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America: Full-Circle Missions

The Mission-Sending Mission Field

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By Tim Laniak , CP Guest Contributor
June 24, 2014|10:42 am

Since the days of the pilgrims and puritans, America's faith landscape has been shaped by the faith of its immigrants. As the first European immigrants settled in the land now known as the United States, they planted churches and grew communities of faith. And, as American settlers moved westward, new churches were planted in the newly acquired U.S. territories.

Once Christianity was firmly established in America, Christians began sharing their faith abroad through missionaries. These first international missionaries sent from the U.S. quickly made their mark on the world. As the Gospel was embraced in the farthest corners of the earth, new churches were planted and Christian communities were established.

The U.S. sends more Christian missionaries abroad than does any other nation. According to the Gordon-Conwell's Center for the Study of Global Christianity, between 80,000 – 90,000 long-term American missionaries are currently serving around the world. The Center estimates that an additional 1.5 million Americans participate in short-term missions trips in a given year. And while America remains the most prolific sending nation in shear number of missionaries, the largest percentage per million Christians might surprise you: Palestine. America ranks ninth by the same calculation.

Missionary work has taken a surprising turn in recent years. America is now receiving missionaries on its own shores—more than 32,400 in 2010. These missionaries are coming to share the Gospel with Americans.

Many things have been written and said about the state of Christianity in America. But what most scholars and critics are considering as the "American Church" is only part of the real Christian landscape in the U.S. While it is irrefutable that faith markers such as Bible reading and church attendance have declined among churches dominated by Americans of European descent, this isn't the whole American story.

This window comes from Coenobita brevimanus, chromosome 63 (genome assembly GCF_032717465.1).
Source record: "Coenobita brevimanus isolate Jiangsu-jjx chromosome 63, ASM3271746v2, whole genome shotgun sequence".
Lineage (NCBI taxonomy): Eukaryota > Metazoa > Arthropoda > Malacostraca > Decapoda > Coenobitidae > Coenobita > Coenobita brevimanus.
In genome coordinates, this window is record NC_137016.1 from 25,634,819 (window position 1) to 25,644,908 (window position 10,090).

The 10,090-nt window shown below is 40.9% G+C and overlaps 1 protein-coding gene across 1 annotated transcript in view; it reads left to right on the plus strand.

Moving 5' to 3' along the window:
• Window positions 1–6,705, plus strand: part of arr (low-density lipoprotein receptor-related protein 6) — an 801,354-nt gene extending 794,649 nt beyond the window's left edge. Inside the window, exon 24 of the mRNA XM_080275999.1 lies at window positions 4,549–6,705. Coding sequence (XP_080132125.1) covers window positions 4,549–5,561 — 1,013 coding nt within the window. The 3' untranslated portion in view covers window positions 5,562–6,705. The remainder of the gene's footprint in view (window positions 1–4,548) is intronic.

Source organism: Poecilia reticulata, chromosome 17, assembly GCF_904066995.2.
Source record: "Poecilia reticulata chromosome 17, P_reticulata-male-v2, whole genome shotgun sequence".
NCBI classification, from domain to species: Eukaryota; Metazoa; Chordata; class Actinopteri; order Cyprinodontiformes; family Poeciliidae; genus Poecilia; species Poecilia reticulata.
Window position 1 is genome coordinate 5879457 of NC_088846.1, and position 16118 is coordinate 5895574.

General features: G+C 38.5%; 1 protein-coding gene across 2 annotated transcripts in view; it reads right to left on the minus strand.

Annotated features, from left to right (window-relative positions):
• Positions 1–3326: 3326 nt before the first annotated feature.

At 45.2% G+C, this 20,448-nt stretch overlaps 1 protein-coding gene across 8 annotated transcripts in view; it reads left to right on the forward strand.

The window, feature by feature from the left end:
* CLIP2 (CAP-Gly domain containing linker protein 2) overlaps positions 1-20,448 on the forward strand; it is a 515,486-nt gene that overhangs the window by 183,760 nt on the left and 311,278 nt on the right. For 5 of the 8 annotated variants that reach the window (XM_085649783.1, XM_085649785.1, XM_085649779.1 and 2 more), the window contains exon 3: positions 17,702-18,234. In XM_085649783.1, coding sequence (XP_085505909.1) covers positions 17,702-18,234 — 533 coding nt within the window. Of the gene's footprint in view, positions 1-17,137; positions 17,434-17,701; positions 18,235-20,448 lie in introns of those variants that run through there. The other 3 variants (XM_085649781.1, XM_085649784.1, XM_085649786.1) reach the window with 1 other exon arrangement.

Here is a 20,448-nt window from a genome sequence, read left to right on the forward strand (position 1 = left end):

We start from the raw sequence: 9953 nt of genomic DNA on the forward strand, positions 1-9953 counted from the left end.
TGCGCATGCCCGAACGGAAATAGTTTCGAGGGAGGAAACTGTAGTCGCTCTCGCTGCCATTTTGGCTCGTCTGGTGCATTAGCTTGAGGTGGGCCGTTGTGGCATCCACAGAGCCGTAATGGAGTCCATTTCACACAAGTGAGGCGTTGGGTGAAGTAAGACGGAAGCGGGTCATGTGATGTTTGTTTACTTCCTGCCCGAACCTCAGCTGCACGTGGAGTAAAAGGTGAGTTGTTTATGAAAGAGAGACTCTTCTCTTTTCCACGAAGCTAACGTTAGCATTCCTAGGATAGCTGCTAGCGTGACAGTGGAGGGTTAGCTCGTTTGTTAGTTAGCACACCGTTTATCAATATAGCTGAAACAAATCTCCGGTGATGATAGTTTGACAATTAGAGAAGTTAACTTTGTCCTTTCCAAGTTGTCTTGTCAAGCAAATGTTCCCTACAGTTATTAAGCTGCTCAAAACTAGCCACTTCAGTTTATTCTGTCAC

As in the early days of our nation, immigration is once again a significant driver of population growth and, as a result, of reshaping how faith is expressed in America. In a 2012 report, the U.S. Census Bureau projected that immigration would outpace the birth rate ("natural increase") in the nation. The variety of faith traditions among today's immigrants has made for a more diverse religious composition in America.

So now it seems that missions has come full circle, as those nations that were once the recipients of evangelization have begun arriving in America, bringing their faiths to our shores. Many of these new immigrants, from Latin America, Africa and Asia, are building strong, vibrant Christian communities in the United States.

Even as foreign missions decline in long-standing Christian churches, new missionaries are rising up from immigrant and first-generation American communities. Christian immigrants are not only sending financial resources to loved ones in the land of their birth but often are returning to share the Gospel of Christ as well.

The face of the Christian Church in America is constantly changing. It isn't surprising then that the face of American missions is changing as well.

Jesus called his followers to share the Gospel in Jerusalem, Judea and Samaria, and to the ends of the earth. In other words, He called believers to be a witness in their own city, in the surrounding area and across the world. How we as the diverse American church answer that calling changes depending on who is answering. Missions work for the Christian immigrant church may look different from that of the long-established church, but both are united in their shared commitment to the Great Commission. While some communities within the American Christian Church thrive, other communities are struggling. But for both groups, missions should remain a priority.

Global engagement moves people outside of their comfort zones into a place where God often works on their hearts. This is one message of the book of Jonah. The biggest problem for Jonah is not the conversion of pagan Assyrians but rather the ungodly attitudes inside the "orthodox" prophet. Missions work humbles us and makes us depend on God. Missions teaches us to love the "other"—something that doesn't come naturally. We are confronted with our own egocentrism, ethnocentrism and xenophobia. With the Church's mobilization for missions becoming more multi-directional, global engagement also makes us depend more on each other. The health of the global Church is not in the hands of the American Church and its missionary efforts. It is dependent on God mobilizing His whole Church, Americans included, to be engaged in His mission.

Dr. Tim Laniak is the dean of Gordon-Conwell Theological Seminary's Charlotte campus. Prior to joining Gordon-Conwell, he served as a missionary in 15 countries throughout Europe, Asia and the Middle East.
 

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